And for good reason: (no gender classes, this represent several species evolving from small, small-crest forms to several clades of large, large-crest forms, etc. etc. etc.).

Here Bennett is right on the money
when he agrees to different niches for juvenile and adult pterosaurs, which we discussed earlier here, due to the rarity of juvenile pterosaurs in the fossil record, a topic in which Bennett takes the opposite stance.

Not mentioned in the Bennett abstract
is the fusion of the extensor tendon process to manual 4.1, which occurs in all Pteranodon specimens (even Ptweety) and no Nyctosaurus specimens except the crested ones. The same goes for scapula and coracoid fusion (fused in Pteranodon, not in Nyctosaurus). I wonder what the data is on his new juvenile Pteranodon?

Figure 2. Ptweety the juvenile Pteranodon. Note the presence of a fused extensor tendon process, a long rostrum and small orbit in this isometrically identical juvenile pterosaur.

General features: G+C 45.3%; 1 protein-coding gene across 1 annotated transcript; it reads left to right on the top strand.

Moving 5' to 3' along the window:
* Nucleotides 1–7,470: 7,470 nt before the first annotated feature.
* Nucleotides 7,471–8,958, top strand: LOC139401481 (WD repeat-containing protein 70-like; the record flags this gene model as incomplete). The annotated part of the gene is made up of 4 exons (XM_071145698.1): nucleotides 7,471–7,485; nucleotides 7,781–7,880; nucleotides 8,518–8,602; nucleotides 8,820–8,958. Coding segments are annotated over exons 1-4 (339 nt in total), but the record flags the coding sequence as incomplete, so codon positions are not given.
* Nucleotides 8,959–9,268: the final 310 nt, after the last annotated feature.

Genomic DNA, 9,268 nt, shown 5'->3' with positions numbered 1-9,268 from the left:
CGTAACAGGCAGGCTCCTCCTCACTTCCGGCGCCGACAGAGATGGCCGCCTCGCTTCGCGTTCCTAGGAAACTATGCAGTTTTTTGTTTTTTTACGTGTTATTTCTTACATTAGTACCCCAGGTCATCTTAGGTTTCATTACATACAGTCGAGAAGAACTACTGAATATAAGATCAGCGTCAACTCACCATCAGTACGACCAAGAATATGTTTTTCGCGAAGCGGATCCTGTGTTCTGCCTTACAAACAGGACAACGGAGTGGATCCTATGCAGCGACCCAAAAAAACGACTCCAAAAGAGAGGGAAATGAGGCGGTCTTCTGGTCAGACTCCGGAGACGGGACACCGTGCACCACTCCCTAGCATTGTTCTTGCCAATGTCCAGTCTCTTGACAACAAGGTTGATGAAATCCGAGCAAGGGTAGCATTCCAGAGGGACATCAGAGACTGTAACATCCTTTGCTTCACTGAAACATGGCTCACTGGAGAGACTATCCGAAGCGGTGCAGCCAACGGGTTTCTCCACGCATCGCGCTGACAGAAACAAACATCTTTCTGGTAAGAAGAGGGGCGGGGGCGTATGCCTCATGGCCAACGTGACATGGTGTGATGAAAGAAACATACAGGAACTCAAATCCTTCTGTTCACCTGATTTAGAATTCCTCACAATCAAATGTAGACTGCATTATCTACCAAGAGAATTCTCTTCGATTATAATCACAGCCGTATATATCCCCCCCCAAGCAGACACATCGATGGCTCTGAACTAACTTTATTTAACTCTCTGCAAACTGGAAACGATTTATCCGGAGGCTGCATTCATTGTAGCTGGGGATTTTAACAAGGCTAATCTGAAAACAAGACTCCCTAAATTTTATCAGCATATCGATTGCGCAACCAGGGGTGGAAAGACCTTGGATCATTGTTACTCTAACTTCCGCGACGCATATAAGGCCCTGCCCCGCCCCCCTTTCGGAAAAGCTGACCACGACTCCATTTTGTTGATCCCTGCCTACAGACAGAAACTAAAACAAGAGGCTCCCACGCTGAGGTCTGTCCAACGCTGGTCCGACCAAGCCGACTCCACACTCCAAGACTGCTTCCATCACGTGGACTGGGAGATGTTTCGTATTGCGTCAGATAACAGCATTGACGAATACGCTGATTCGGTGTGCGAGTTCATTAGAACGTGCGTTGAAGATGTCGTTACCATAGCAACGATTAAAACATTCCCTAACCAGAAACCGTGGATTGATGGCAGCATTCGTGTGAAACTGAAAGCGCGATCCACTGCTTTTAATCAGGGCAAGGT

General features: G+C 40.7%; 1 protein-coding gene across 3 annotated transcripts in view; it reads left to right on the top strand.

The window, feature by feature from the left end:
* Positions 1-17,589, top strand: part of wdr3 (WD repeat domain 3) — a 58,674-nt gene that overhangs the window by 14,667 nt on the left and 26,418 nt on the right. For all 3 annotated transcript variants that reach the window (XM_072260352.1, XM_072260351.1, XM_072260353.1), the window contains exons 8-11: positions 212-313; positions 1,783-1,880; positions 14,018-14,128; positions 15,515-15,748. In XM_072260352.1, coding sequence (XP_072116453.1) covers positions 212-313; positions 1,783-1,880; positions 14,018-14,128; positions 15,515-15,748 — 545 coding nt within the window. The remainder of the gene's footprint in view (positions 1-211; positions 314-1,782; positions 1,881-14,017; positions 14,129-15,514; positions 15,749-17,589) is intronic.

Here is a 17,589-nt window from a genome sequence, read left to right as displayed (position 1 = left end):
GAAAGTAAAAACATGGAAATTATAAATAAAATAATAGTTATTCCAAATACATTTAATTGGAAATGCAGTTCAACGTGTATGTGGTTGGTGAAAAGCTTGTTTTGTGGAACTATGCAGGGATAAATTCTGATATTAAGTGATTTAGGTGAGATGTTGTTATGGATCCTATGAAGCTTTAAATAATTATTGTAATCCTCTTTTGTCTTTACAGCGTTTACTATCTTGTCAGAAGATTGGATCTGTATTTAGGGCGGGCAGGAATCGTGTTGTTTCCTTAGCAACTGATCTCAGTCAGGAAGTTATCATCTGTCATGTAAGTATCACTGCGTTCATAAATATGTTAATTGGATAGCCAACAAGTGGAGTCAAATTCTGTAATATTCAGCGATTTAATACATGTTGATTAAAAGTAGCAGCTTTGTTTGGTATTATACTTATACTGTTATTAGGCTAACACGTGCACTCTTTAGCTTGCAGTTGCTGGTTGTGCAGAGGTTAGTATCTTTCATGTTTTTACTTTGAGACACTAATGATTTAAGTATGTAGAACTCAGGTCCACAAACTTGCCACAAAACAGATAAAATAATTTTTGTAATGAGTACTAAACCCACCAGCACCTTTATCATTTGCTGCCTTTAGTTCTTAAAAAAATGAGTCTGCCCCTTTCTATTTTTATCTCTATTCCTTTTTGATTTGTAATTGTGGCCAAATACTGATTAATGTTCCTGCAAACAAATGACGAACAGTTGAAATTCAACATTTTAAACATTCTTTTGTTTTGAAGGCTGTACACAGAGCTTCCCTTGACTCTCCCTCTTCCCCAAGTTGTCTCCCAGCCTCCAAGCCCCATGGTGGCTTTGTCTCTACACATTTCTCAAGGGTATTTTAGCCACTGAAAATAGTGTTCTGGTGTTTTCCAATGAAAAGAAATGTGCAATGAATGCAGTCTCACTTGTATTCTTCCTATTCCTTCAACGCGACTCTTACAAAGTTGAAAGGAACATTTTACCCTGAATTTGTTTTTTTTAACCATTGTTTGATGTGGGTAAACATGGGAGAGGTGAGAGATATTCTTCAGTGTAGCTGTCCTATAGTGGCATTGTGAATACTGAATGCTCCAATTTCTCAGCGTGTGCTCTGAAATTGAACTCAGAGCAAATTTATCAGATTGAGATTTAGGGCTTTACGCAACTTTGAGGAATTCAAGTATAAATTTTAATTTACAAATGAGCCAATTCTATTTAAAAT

Figure 2. Ptweety the juvenile Pteranodon. Note the presence of a fused extensor tendon process, a long rostrum and small orbit in this isometrically identical juvenile pterosaur.

The presence of hatchling Azhdarcho specimens in a breeding ground comes as something of a surprise. Good news! The literature (Averianov 2010) only refers to a juvenile/immature specimen represented by a notarium (4cm long, compared to a 6.5 notarium for an unrelated adult mid-size Pteranodon adult.)

Bennett does not mention the growth series in Tapejara and Zhejiangopterus. The abstract was probably written before the Caiuajara nesting site. Pterodaustro embryos and hatchlings are well known (Chiappe et al. 2004, Chinsamy et al. 2008, Codorniú and Chiappe 2004). The various growth series described by Bennett (1995, 1996) actually represent individual species if not genera. This he would discover by phylogenetic analysis.